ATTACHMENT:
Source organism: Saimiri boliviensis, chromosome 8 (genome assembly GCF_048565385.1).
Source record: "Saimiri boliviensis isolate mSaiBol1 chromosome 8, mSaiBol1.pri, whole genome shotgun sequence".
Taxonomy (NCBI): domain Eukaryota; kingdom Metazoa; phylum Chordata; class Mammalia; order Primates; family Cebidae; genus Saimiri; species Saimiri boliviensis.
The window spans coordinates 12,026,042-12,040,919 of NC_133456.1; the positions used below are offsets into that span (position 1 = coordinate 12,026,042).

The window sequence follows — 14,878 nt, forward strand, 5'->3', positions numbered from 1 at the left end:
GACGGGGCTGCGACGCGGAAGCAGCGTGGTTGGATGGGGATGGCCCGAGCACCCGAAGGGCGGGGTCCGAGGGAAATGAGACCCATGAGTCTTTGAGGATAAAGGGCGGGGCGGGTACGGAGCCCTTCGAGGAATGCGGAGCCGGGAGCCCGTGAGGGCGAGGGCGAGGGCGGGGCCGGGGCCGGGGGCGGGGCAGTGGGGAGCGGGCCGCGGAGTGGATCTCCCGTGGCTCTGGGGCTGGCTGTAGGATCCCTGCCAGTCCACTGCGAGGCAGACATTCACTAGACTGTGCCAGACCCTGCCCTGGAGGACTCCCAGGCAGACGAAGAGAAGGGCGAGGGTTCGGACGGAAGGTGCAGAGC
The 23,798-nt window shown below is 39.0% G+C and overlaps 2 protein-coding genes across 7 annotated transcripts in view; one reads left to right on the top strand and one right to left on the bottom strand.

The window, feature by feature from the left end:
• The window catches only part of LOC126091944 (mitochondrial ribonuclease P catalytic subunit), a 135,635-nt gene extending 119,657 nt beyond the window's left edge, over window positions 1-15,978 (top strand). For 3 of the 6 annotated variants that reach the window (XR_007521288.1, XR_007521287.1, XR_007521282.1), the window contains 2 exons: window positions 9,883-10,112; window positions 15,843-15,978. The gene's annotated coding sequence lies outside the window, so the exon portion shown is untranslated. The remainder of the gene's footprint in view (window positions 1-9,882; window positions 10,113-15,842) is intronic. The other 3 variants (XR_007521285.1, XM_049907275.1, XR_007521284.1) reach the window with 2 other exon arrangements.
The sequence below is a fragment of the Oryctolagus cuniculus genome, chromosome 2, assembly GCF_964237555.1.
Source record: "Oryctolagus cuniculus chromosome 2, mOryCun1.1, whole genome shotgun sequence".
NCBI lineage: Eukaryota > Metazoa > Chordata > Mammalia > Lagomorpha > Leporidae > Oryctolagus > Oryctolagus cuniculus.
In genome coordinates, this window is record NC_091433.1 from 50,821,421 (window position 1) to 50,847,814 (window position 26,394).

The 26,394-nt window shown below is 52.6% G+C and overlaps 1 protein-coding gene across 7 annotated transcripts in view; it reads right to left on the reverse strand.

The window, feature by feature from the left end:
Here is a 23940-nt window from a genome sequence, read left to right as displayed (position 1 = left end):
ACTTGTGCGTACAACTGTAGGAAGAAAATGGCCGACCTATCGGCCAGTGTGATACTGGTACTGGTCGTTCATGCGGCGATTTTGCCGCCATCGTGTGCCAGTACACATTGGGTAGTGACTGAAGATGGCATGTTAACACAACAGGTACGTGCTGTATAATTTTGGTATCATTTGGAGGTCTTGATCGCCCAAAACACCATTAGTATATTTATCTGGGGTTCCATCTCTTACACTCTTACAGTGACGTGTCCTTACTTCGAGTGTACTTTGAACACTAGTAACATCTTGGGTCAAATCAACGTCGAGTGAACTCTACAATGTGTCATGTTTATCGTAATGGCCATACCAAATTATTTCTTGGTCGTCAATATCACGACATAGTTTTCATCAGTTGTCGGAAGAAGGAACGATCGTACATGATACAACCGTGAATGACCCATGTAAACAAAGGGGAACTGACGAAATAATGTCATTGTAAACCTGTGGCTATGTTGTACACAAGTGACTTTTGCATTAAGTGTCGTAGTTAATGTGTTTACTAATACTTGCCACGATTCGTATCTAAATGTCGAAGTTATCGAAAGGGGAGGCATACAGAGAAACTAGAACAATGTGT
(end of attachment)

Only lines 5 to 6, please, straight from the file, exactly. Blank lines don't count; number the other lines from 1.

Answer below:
The window sequence follows — 14,878 nt, forward strand, 5'->3', positions numbered from 1 at the left end:
GACGGGGCTGCGACGCGGAAGCAGCGTGGTTGGATGGGGATGGCCCGAGCACCCGAAGGGCGGGGTCCGAGGGAAATGAGACCCATGAGTCTTTGAGGATAAAGGGCGGGGCGGGTACGGAGCCCTTCGAGGAATGCGGAGCCGGGAGCCCGTGAGGGCGAGGGCGAGGGCGGGGCCGGGGCCGGGGGCGGGGCAGTGGGGAGCGGGCCGCGGAGTGGATCTCCCGTGGCTCTGGGGCTGGCTGTAGGATCCCTGCCAGTCCACTGCGAGGCAGACATTCACTAGACTGTGCCAGACCCTGCCCTGGAGGACTCCCAGGCAGACGAAGAGAAGGGCGAGGGTTCGGACGGAAGGTGCAGAGC